Mueller: 'Times Piece Doesn't Square with What I Think'

The Extra Virginity author responded today to criticism surrounding a New York Times infographic on olive oil fraud.

Jan. 29, 2014
By Olive Oil Times Staff

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Tom Mueller, who wrote the 2012 book, Extra Virginity: The Sublime and Scandalous World of Olive Oil, responded today to crit­i­cism sur­round­ing a New York Times info­graphic on olive oil fraud that cited the author as its source.

The Times piece con­tained state­ments indus­try experts, and some read­ers, have called sen­sa­tional and inac­cu­rate.
See more: NY Times Olive Oil Fraud Infographic Timeline
Mueller sent his state­ment in an email to Olive Oil Times:

“I first heard about Nicholas Blechman’s info­graphic through an avalanche of tweets and emails, asking me in var­i­ous ways how I’d come to be involved in this project. I took a quick look at the info­graphic, flick­ing through the slides.

I found the images amus­ing and witty – the Tower of Pisa becom­ing a minaret, and the poor olive com­mit­ting sui­cide in front of an ever-down­ward-trend­ing price graph, struck me as truly inspired. But I did not read the words at that time.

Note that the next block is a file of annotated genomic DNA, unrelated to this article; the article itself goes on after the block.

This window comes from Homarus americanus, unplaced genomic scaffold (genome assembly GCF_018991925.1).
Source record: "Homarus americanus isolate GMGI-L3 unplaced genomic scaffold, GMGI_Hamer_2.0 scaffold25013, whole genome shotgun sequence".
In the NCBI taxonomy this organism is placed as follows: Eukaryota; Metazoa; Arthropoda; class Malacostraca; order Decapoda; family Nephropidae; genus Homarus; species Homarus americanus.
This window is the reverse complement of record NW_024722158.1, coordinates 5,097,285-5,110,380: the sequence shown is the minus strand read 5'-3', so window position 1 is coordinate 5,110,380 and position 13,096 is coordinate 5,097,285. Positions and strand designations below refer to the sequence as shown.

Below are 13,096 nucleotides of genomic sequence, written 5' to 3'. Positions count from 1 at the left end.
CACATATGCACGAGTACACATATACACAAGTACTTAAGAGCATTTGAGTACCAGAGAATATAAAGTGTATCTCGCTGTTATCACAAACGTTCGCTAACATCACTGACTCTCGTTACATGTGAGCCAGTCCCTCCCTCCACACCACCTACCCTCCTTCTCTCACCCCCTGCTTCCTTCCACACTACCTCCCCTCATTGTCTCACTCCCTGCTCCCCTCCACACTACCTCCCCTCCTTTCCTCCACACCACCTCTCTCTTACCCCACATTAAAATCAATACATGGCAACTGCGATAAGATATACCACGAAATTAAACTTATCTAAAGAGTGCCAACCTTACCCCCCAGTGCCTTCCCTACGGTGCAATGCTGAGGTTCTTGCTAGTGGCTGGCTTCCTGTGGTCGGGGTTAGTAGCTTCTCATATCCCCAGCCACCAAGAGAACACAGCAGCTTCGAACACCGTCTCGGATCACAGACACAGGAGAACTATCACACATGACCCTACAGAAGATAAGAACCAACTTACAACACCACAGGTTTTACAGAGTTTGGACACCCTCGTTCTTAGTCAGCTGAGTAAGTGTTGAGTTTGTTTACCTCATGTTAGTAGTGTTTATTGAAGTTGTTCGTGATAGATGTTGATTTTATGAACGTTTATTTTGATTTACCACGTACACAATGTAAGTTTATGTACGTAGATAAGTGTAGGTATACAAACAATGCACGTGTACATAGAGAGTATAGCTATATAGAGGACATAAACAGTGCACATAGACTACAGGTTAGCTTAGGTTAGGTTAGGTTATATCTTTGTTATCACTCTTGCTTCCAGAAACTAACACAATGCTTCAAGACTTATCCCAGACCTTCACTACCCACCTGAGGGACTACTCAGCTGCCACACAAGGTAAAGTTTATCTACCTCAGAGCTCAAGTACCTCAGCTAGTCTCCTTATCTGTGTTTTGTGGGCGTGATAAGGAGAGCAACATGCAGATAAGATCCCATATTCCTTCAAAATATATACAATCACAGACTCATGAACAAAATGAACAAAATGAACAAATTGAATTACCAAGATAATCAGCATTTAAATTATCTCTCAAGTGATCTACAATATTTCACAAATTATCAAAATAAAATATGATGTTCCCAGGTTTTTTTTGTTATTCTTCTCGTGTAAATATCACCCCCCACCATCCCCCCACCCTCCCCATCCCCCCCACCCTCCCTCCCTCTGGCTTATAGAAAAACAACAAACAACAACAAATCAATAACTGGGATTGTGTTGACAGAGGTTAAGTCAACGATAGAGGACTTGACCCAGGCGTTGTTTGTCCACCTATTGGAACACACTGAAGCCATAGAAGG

I then tweeted a “con­grat­u­la­tion” to Nicholas Blechman, mainly attempt­ing to signal to all who had seen it that I was *not* the author.


Later, I went back and read the words. In them I saw fac­tual errors and mis­rep­re­sen­ta­tions, that didn’t square with what I’ve writ­ten, or what I think. At this point, I deleted my tweet. But nat­u­rally, on the inter­net, what’s done is done.

Essentially, my ini­tial reac­tion was pre­ma­ture, based on my first, visual impres­sion of the info­graphic; having taken in the words, I can only say that I regret, and retract, my ‘con­grat­u­la­tion.’ ”

Earlier, Mueller said he “knew noth­ing” about the Times piece and was “dis­mayed” that his name was attached to it. “The author and I spoke briefly by phone, and we exchanged an email, in both of which I gave him gen­eral info on the olive oil indus­try, and pointed him in the direc­tion of more info,” he said.


The graphic, that the New York Times called “inter­ac­tive” despite having no way for read­ers to com­ment, con­tained a number of state­ments that have alarmed indus­try experts with their inac­cu­ra­cies and fueled yet another debate about an indus­try at least as rife with mis­in­for­ma­tion as it is with fraud.

Sources say the New York Times will soon be revis­ing the piece, taking into account infor­ma­tion it has received over the past few days.